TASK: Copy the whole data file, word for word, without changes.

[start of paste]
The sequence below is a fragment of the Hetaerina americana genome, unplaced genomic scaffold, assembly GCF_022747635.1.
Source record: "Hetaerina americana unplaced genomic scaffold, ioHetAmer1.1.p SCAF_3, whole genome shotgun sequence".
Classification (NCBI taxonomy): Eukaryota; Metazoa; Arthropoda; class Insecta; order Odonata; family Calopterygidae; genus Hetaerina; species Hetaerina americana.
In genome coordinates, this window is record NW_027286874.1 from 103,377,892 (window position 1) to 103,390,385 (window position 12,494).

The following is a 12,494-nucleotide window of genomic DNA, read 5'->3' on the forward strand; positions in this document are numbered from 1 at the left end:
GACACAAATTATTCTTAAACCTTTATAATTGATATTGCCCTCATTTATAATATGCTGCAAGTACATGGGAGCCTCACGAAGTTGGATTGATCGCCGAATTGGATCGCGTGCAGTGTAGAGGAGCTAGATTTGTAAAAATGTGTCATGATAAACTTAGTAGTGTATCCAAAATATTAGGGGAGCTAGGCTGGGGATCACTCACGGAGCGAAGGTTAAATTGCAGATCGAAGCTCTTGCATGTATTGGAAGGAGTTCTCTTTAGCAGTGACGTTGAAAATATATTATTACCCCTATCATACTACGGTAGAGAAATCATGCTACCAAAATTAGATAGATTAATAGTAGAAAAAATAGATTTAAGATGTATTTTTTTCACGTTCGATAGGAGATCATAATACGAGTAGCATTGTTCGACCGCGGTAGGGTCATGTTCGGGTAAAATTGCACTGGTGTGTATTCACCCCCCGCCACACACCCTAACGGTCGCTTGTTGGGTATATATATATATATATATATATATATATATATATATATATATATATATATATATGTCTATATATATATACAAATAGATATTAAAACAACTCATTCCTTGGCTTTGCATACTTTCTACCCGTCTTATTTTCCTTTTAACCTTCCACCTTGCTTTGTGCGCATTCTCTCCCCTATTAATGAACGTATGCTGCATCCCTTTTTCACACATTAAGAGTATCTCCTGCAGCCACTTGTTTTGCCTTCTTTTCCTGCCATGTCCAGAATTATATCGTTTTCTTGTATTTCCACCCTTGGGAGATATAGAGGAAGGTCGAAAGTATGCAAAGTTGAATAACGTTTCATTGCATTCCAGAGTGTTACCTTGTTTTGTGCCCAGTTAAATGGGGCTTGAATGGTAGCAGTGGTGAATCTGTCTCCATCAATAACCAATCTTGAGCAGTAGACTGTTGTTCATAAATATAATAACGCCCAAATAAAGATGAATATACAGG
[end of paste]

The sequence below is a fragment of the Hetaerina americana genome, unplaced genomic scaffold, assembly GCF_022747635.1.
Source record: "Hetaerina americana unplaced genomic scaffold, ioHetAmer1.1.p SCAF_3, whole genome shotgun sequence".
Classification (NCBI taxonomy): Eukaryota; Metazoa; Arthropoda; class Insecta; order Odonata; family Calopterygidae; genus Hetaerina; species Hetaerina americana.
In genome coordinates, this window is record NW_027286874.1 from 103,377,892 (window position 1) to 103,390,385 (window position 12,494).

The following is a 12,494-nucleotide window of genomic DNA, read 5'->3' on the forward strand; positions in this document are numbered from 1 at the left end:
GACACAAATTATTCTTAAACCTTTATAATTGATATTGCCCTCATTTATAATATGCTGCAAGTACATGGGAGCCTCACGAAGTTGGATTGATCGCCGAATTGGATCGCGTGCAGTGTAGAGGAGCTAGATTTGTAAAAATGTGTCATGATAAACTTAGTAGTGTATCCAAAATATTAGGGGAGCTAGGCTGGGGATCACTCACGGAGCGAAGGTTAAATTGCAGATCGAAGCTCTTGCATGTATTGGAAGGAGTTCTCTTTAGCAGTGACGTTGAAAATATATTATTACCCCTATCATACTACGGTAGAGAAATCATGCTACCAAAATTAGATAGATTAATAGTAGAAAAAATAGATTTAAGATGTATTTTTTTCACGTTCGATAGGAGATCATAATACGAGTAGCATTGTTCGACCGCGGTAGGGTCATGTTCGGGTAAAATTGCACTGGTGTGTATTCACCCCCCGCCACACACCCTAACGGTCGCTTGTTGGGTATATATATATATATATATATATATATATATATATATATATATATATATATATATGTCTATATATATATACAAATAGATATTAAAACAACTCATTCCTTGGCTTTGCATACTTTCTACCCGTCTTATTTTCCTTTTAACCTTCCACCTTGCTTTGTGCGCATTCTCTCCCCTATTAATGAACGTATGCTGCATCCCTTTTTCACACATTAAGAGTATCTCCTGCAGCCACTTGTTTTGCCTTCTTTTCCTGCCATGTCCAGAATTATATCGTTTTCTTGTATTTCCACCCTTGGGAGATATAGAGGAAGGTCGAAAGTATGCAAAGTTGAATAACGTTTCATTGCATTCCAGAGTGTTACCTTGTTTTGTGCCCAGTTAAATGGGGCTTGAATGGTAGCAGTGGTGAATCTGTCTCCATCAATAACCAATCTTGAGCAGTAGACTGTTGTTCATAAATATAATAACGCCCAAATAAAGATGAATATACAGG